The New York Times,The Nation, et. al. Were Right!

When the Intelligence Identities Protection Act was being debated, the New York Times, the Washington Post, The Nation, and like-minded publications warned that if passed it would criminalize conversations between government officials and reporters, and send some of them to jail. They were right. Of course, then they opposed the legislation for those reasons. Now they support it for those reasons.

Given the accuracy of their original opposition, I am reprinting what I wrote on this matter on October 5, 2003:

Plame Game

Because of all the hoopla about (allegedly) “high administration officials” leaking to (at least) six reporters in addition to Robert Novak that Joseph Wilson’s wife, Valerie Plame, is an employee of the CIA, Ms. Plame is now probably the best known (formerly) secret agent since James Bond.

Whether this leak (not to mention the attempted leaks) was illegal is being investigated by the Justice Dept., but don’t hold your breath waiting for any indictments. The Intelligence Identities Protection Act is written in such a way that it is virtually impossible to convict anyone of violating it, now that rogue former agent Philip Agee and Louis Wolf, former editor of the Covert Action Information Bulletin — both professional name namers at whom the act was targeted — are out of business. It’s not even completely clear Ms. Plame was an “operative” of the sort covered by the act, and it is less clear that the leakers knew the agency was affirmatively trying to protect her identity or that there was any intent to interfere with foreign operations.

What I find most interesting about this affair is the — not to put too fine a point on it — hypocrisy, fed by amnesia, of many of those in the scalp-hunting posse. When what became the Intelligence Identities Protection Act was being debated in 1981 and 1982 many of those organizations that are now most vociferous in their condemnation of the leak — a leak David Corn of The Nation, for example, has described as a “thuggish act” and as a “quite ugly and brutish act” — were then calling the proposed legislation evil, wrongheaded, and unconstitutional because it would criminalize the very sort of exposes that have just occurred.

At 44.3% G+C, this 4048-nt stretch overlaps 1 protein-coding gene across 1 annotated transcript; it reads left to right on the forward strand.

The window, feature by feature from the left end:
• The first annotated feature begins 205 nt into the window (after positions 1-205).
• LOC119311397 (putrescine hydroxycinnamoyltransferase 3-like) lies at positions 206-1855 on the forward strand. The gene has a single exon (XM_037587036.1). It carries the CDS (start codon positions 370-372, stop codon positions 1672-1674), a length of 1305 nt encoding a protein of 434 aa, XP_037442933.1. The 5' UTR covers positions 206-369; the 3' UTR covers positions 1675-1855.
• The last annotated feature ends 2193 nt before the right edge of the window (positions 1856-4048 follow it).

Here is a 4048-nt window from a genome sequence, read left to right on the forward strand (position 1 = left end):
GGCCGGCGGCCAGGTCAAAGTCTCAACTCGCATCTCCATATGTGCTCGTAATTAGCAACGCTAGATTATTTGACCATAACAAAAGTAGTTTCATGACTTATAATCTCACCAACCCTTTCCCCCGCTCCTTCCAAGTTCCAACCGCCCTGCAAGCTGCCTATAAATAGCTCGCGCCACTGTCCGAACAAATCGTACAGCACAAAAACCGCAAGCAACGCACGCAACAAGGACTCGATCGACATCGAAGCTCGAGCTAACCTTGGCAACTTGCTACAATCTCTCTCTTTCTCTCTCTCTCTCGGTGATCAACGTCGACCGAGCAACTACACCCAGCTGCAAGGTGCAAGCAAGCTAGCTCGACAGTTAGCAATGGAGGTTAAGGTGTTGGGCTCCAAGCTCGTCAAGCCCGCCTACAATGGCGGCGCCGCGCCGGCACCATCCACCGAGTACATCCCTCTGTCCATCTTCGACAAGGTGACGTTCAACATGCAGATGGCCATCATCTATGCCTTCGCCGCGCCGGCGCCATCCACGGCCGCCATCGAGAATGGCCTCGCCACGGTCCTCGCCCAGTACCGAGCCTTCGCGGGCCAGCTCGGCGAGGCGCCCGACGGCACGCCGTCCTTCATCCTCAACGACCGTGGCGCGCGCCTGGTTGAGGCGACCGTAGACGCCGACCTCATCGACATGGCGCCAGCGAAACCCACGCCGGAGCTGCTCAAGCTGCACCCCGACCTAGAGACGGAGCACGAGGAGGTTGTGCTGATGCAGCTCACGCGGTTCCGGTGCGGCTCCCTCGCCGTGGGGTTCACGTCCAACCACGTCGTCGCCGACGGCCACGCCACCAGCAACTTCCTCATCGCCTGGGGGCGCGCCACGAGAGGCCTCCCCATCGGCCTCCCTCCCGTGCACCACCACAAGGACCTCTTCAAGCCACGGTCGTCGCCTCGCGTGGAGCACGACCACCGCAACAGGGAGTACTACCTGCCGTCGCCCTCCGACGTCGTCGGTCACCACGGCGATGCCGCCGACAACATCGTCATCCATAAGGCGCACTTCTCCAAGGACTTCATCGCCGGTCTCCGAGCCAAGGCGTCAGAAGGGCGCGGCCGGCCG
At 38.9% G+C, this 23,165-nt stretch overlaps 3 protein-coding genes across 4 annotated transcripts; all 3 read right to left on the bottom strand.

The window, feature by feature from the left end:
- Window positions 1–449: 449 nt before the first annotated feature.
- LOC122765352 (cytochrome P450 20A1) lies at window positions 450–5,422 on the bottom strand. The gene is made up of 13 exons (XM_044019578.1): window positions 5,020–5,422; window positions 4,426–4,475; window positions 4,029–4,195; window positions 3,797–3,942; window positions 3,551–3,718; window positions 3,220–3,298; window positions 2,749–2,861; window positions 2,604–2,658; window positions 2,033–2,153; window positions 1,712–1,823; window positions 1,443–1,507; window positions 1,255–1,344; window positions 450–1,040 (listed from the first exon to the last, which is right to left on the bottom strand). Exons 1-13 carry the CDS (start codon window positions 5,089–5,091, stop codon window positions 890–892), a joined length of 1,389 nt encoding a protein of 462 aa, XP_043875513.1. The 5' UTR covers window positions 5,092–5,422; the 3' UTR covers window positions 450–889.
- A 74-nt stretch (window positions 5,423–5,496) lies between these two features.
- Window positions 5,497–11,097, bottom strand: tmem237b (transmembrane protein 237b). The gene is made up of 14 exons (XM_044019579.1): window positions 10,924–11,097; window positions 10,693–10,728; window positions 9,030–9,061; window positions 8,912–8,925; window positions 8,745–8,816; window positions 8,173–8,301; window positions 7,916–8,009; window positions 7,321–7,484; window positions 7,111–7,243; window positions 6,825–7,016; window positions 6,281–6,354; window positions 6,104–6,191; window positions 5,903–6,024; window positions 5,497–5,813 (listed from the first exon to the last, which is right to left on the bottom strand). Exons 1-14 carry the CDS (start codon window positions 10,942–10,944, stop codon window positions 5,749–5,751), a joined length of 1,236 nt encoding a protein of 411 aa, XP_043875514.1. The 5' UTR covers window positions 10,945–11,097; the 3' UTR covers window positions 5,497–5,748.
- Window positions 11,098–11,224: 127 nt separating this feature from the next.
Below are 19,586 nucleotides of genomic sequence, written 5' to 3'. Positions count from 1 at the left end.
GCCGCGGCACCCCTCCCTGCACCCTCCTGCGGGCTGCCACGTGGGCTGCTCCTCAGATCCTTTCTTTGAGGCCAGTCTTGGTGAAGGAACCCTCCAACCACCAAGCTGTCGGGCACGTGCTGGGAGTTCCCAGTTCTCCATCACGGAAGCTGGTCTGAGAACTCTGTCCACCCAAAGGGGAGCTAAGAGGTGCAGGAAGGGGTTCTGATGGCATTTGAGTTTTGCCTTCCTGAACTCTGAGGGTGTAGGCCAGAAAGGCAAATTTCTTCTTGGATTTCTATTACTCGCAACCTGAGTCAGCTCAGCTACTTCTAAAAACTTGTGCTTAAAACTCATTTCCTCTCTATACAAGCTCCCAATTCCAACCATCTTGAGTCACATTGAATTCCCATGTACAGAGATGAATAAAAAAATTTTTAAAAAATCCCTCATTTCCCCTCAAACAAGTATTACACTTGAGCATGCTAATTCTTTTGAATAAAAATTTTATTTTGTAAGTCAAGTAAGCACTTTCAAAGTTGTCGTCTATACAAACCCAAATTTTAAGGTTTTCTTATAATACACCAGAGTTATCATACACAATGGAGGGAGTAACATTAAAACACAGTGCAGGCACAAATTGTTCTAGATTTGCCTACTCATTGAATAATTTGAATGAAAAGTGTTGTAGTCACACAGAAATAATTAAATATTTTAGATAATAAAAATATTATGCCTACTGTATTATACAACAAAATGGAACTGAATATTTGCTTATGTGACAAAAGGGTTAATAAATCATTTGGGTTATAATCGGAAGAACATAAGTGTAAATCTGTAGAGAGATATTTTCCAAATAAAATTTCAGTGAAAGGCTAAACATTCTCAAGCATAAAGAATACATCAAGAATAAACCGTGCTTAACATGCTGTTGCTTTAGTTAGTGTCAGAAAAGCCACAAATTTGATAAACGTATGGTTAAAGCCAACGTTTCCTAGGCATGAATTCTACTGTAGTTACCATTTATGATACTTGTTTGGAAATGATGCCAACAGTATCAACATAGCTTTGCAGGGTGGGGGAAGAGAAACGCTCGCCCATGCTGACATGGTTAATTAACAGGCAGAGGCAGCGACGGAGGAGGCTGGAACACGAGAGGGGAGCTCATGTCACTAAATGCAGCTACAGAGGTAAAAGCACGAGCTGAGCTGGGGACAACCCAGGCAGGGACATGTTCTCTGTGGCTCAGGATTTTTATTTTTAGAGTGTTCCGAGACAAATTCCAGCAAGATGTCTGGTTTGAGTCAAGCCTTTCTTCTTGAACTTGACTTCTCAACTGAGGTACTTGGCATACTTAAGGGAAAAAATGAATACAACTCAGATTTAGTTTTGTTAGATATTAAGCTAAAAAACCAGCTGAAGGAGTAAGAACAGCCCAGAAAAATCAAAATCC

David Corn, Washington bureau chief of The Nation, has recently garnered some nice bouquets from the major media for pushing for investigations while others were silent. Howard Kurtz of the Washington Post describes Corn as “one of the few reporters to criticize Novak’s column” when it first appeared, and the renowned Paul Krugman of the New York Times says Corn was one of the “few honorable exceptions” to the media silence that greeted Novak’s initial expose.

So far as I’ve seen, however, no one has mentioned the fact that in 1981 and 1982 The Nation was adamantly critical of the legislation under which it now wants people prosecuted. The threat of this legislation was covered too frequently to cite at length, but a good example of the magazine’s position is provided by the issue of March 14, 1981, which featured a long denunciation of the proposed bill by Philip Agee (whose 1975 book, INSIDE THE COMPANY, was one of the provocations that led to the legislation), followed by comments from a panel of Nation favorites on civil liberties and intelligence activities.

In introducing the issue the Nation editors described the proposed legislation as “extremely dubious and dangerous” (p. 295), a view none of the included authors challenged. Agee argued that

it could easily be applied against the mainstream

media once the “traitors” are silenced. The long-run result

would be an end to practically all extra-official exposures in

the media of scandals and abuses based on information

from insiders-which is where almost all the important ex-

posures originate. (295)

Noted civil libertarian Aryeh Neier agreed.

Philip Agee’s argument against the Intelligence Identities Protection bill is thoroughly persuasive…. [The First Amendment] flatly forbids interference with revelations of any activities of government, including the identities of those acting for the government. (300)

Noted author Thomas Powers acknowledged that “Philip Agee is an intemperate man” and that he “makes enemies easily.” Nevertheless, Powers that Agee “is right when he says this is a bad law — a first step on the road to an Official Secrets Act.” (299)

Floyd Abrams, noted First Amendment lawyer who often represents the New York Times, was quoted by another contributor, Frank Donner, as having testified that “there is no legal way to phrase the ban without violating the First Amendment.” (301)

Perhaps the most outspoken contributor was Yale law professor Thomas I. Emerson, author of a leading First Amendment text and other works, who wrote that